Flagship journal puts women’s and children’s health in focus

Local and global efforts to save, improve and extend the lives of women and children around the globe through innovative pharmacy practice are in focus this week as the Society of Hospital Pharmacists of Australia (SHPA) releases the latest issue of its flagship publication.

Available online today, the August edition of the Journal of Pharmacy Practice and Research (JPPR) centres on pharmacy research and innovations around Women’s and Children’s Therapeutics for the first time, complementing the three editions themed around Geriatric Therapeutics as part of the journals six editions per year.

Editor in Chief Dr Chris Alderman says two public health examples show the need for action to help the millions of women and children who continue to suffer from serious, pervasive disability that can be mitigated, or premature mortality that can be prevented.

‘First, consider the success story of human papilloma virus (HPV) vaccination. Australia was the first country with a national HPV vaccination program, and the vaccine has reduced the risk of cervical cancer (and other malignancies) around the world, but the benefit has been largely concentrated among wealthy Caucasian women – clearly, there is more to be done.

‘Secondly, in a very different setting, it has been demonstrated that adding a microbially resistant starch to oral rehydration solution (ORS) – the definitive therapy for dehydration associated with acute infectious diarrhoea – leads to a sizable reduction in diarrhoea duration in children, yet acute diarrhoea remains a substantial cause of young child mortality in developing countries.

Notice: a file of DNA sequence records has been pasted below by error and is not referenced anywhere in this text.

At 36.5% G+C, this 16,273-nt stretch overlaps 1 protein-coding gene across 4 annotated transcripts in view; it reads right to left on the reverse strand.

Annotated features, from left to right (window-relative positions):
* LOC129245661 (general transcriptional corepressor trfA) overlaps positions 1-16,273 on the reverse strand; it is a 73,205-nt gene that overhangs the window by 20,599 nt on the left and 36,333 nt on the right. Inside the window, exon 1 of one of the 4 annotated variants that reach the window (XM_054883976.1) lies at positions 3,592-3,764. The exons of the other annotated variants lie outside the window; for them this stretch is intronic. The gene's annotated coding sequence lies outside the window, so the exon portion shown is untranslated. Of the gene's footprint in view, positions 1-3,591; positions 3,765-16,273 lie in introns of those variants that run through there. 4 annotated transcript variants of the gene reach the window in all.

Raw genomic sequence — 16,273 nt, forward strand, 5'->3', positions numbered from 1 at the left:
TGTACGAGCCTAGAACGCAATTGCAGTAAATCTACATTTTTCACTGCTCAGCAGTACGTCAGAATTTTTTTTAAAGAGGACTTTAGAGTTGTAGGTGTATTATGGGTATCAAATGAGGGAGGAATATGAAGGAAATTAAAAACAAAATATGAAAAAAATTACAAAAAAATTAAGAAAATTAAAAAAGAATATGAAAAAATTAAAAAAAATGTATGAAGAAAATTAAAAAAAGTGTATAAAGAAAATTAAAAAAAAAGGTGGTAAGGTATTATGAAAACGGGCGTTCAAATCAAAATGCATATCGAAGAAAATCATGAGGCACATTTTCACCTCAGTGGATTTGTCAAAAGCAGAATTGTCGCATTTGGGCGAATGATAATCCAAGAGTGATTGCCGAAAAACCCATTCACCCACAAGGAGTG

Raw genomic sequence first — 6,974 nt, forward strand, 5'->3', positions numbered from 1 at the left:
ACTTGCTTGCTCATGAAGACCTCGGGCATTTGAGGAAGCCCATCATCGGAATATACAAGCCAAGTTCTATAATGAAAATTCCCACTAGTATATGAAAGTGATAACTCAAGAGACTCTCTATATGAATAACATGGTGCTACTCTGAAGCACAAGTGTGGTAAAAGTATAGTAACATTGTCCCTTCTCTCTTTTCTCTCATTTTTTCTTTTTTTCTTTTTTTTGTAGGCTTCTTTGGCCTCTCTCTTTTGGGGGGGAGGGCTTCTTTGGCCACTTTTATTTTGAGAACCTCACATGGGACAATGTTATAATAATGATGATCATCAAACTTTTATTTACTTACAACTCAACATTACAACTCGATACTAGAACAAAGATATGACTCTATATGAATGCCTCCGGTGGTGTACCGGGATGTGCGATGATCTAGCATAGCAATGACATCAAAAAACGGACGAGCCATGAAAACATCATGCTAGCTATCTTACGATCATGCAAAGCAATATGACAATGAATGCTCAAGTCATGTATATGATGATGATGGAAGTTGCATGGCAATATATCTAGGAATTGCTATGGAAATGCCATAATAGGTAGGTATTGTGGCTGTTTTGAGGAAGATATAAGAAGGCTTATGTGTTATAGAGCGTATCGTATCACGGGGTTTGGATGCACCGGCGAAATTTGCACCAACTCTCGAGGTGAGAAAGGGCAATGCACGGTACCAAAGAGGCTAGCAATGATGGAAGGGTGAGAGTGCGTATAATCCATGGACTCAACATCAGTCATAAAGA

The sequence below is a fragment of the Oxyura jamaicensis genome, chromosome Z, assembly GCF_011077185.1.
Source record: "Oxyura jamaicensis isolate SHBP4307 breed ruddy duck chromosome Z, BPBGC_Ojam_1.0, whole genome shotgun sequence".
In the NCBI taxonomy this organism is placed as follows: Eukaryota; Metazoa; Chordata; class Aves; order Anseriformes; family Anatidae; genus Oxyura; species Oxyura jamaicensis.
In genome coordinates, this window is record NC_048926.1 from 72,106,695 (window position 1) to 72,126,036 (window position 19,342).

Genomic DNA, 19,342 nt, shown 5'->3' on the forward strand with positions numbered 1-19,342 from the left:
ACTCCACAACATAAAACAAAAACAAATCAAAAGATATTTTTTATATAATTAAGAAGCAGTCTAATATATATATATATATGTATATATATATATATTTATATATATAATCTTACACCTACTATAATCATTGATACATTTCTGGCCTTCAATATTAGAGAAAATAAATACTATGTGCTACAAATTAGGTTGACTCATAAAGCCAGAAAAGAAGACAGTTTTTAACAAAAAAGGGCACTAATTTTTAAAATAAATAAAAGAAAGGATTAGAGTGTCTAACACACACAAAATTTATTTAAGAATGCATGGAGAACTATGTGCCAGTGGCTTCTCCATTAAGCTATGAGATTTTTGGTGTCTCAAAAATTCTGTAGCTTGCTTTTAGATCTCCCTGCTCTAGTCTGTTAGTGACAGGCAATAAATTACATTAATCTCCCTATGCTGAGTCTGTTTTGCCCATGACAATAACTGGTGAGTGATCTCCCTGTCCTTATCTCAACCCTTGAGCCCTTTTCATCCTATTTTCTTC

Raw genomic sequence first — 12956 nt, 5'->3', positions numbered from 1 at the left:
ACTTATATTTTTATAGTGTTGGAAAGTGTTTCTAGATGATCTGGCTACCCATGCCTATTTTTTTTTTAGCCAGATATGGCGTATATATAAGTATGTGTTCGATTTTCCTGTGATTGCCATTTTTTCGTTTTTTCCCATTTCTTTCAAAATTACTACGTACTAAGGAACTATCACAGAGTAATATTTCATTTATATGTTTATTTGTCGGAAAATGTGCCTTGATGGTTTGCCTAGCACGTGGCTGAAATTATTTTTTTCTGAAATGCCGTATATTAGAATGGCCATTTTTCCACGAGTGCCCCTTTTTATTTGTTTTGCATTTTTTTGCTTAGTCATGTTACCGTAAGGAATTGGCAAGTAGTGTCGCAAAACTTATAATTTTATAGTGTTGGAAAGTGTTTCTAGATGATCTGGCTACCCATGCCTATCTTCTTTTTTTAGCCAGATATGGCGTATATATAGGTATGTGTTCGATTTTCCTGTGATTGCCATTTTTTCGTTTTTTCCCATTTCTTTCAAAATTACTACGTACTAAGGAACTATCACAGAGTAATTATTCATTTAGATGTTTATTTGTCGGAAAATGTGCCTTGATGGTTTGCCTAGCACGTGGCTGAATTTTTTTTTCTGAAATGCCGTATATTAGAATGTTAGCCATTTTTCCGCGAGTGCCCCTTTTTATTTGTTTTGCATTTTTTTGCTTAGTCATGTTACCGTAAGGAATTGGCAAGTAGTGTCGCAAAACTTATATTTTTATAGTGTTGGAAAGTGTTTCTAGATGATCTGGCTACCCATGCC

In his opening editorial, Dr Alderman says both the equitable application of efforts and funds across the globe as well as the ongoing funding and exploration of more sophisticated therapeutic approaches for health issues affecting children and women are essential.

‘Not every effective intervention is an expensive monoclonal antibody, a complicated organ transplant or a clever vaccination program – in this case more widespread availability of a simple plant derivative has the potential to save thousands of lives in the developing world.’

Dr Alderman says the triannual Women’s and Children’s Therapeutics edition of JPPR will provide a much-needed forum for the discussion of important issues related to clinical pharmacy and therapeutics.

‘This area is well overdue for greater attention in the pharmacy and broader biomedical community, and we warmly welcome contributions from pharmacists and all health professionals addressing this important area.’

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